Bertolazzi et al. modulated the numbers of sulfur vacancies in single-layer MoS2 transistors through low-energy argon-ion irradiation.110 The mobility of the MoS2 transistor drops from 25 to 8 cm2 V−1 s−1 with an ion fluence of 8.2 × 1012 ions per cm2. Interestingly, a significant recovery of these created defects was demonstrated with a new chemical treatment based on vapors of short thiol-terminated molecules. Similarly, Liu et al. control the density of Se vacancies in monolayer WSe2 via Ga ion irradiation, which is schematically shown in Fig. 6a.111 The atomic ratio of Se and W is significantly reduced with an increase of the Ga ion irradiation dose (Fig. 6b) and the current is increased after Ga ion irradiation (Fig. 6c). Furthermore, the photo response performance of the WSe2 device including the response speed and range was also enhanced. In addition, Cheng et al. investigated the effect of the energy of focused Ar+ ion beam irradiation on the structure and properties of MoS2 (Fig. 6d).112 The contact resistance of the device drops from 17.5 kΩ μm to 6 kΩ μm under 60 eV Ar+ ion irradiation for 3 s with an ion dose of 5.4 × 1012 ions per cm2 (Fig. 6e). Based on the transfer curves under varying ion energy, optimal device performance was achieved under 60 eV Ar+ ion irradiation as shown in Fig. 6f. Moreover, by selective ion irradiation of a single TMDC flake, homo-junctions can be easily obtained. Previously, a homo-junction based on 2D WSe2 was constructed by using He+ ion irradiation and a significant photovoltaic effect was observed.113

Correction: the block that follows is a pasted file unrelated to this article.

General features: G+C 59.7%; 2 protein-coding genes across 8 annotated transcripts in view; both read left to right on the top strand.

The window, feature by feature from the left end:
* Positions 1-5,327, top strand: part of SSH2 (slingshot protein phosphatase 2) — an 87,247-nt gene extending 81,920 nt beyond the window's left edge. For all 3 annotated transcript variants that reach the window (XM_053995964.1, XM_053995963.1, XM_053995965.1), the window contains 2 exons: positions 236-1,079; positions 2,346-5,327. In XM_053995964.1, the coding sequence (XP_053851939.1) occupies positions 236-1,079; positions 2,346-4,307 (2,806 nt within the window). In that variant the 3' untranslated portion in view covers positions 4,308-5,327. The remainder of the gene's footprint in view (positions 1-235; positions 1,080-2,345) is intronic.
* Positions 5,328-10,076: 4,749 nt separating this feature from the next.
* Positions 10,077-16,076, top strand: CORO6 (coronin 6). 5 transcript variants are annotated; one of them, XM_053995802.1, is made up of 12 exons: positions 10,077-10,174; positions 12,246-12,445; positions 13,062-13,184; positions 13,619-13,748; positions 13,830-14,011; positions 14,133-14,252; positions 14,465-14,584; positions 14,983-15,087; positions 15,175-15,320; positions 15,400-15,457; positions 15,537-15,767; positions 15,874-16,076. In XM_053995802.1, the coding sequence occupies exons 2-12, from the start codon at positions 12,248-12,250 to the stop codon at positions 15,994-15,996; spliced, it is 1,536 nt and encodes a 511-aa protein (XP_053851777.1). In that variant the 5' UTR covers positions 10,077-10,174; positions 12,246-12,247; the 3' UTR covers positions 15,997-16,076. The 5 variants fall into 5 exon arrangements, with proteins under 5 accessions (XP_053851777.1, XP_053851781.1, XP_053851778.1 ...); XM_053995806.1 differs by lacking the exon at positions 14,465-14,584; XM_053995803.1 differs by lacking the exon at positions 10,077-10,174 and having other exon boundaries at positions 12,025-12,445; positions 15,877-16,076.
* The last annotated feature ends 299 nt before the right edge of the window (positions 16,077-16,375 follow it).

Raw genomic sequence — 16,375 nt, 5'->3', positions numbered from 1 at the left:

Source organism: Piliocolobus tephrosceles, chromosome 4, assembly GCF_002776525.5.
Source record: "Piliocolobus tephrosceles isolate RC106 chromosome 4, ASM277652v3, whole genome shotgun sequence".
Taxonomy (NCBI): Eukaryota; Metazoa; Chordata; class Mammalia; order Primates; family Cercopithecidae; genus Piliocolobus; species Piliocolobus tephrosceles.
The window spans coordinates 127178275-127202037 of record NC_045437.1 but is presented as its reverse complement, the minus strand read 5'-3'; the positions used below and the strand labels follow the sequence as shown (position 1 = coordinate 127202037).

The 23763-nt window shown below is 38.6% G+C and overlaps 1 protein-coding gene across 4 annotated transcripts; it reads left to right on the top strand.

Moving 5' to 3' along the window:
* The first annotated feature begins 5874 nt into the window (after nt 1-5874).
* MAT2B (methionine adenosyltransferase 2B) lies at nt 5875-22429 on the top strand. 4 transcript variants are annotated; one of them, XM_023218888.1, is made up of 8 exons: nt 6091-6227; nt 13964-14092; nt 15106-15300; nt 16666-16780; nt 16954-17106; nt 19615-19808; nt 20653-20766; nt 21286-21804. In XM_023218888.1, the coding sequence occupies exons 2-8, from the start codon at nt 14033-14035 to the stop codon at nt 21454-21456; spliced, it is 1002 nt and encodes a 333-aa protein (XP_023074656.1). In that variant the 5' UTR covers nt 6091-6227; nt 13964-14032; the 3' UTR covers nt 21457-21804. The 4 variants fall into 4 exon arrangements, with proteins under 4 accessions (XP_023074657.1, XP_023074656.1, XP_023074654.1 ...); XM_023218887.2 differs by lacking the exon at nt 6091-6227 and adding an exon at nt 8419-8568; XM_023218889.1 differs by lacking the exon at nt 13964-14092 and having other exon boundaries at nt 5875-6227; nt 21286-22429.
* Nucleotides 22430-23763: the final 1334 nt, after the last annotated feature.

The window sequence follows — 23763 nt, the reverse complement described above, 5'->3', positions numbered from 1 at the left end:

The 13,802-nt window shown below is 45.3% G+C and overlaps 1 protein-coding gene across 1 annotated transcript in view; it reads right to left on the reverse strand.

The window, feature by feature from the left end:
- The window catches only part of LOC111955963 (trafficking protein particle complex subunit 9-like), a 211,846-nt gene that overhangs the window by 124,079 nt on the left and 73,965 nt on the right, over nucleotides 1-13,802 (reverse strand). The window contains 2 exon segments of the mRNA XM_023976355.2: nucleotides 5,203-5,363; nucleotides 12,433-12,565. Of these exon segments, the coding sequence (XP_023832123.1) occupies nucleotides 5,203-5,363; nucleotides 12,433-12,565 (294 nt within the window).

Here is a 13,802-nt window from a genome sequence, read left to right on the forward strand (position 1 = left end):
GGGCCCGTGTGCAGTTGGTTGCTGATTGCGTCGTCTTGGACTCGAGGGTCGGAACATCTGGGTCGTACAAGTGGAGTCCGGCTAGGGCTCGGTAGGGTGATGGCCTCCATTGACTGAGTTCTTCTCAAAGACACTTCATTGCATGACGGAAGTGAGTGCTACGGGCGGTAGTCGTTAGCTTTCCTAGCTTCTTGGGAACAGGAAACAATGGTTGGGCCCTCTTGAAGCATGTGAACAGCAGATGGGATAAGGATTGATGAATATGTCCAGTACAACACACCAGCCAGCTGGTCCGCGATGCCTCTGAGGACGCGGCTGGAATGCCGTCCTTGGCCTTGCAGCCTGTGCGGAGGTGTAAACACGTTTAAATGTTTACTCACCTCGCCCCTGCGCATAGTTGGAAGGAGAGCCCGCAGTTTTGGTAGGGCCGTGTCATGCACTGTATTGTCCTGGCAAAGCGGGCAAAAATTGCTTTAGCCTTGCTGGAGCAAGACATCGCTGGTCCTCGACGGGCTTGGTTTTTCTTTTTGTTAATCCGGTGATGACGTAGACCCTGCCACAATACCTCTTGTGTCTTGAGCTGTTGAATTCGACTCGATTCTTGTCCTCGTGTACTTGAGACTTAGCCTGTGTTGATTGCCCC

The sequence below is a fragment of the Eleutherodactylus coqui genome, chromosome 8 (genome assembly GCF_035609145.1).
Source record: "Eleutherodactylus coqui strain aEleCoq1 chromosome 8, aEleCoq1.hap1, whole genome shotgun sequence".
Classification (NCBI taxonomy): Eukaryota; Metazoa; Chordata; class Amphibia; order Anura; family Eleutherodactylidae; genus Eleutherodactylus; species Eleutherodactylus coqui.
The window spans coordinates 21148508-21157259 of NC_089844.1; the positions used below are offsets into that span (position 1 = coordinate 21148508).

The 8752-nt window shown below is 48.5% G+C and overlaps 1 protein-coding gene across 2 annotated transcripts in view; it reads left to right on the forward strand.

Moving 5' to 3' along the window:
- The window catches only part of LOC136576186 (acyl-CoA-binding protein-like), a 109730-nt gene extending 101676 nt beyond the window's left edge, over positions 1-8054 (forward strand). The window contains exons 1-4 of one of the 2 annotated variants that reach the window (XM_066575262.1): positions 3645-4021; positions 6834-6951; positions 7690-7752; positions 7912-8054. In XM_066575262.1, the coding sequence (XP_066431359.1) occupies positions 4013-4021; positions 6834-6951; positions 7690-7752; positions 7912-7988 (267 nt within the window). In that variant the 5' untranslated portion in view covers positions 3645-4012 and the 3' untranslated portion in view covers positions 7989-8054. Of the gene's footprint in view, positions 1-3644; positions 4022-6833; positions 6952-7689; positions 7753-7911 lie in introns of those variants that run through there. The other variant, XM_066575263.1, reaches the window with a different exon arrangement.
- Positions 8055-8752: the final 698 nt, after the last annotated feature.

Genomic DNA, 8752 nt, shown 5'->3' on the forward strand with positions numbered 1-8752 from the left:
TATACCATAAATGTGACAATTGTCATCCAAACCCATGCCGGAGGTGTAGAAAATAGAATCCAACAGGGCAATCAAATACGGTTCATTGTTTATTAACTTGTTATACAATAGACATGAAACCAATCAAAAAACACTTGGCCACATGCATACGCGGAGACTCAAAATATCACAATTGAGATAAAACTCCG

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Fig. 6 Ions modulate the transport behavior of 2D TMDCs. (a) Schematic diagram of the Ga ion irradiation of 2D WSe2. (b) The atomic ratio as a function of the Ga ion irradiation dose. (c) The IDVD curves of the vertical graphene/WSe2 heterostructures with various irradiation time. Reproduced with permission.111 Copyright 2018, American Chemical Society. (d) AFM image of MoS2 devices with two regions. (e) The contact resistance of the device with and without ion irradiation. (f) Effect of different ion beam energies on the device performance. Reproduced with permission.112 Copyright 2019, IOP Publishing. (g) Optical image of the sample seamlessly integrating n-type SnS2, p-type Cu–SnS2 and metallic Co–SnS2. (h) IV curves of SnS2 or Cu–SnS2 with a Ti/Au electrode. (i) Typical rectification behavior of the SnS2/Cu–SnS2 heterojunction. Reproduced with permission.114 Copyright 2018, Nature Publishing Group.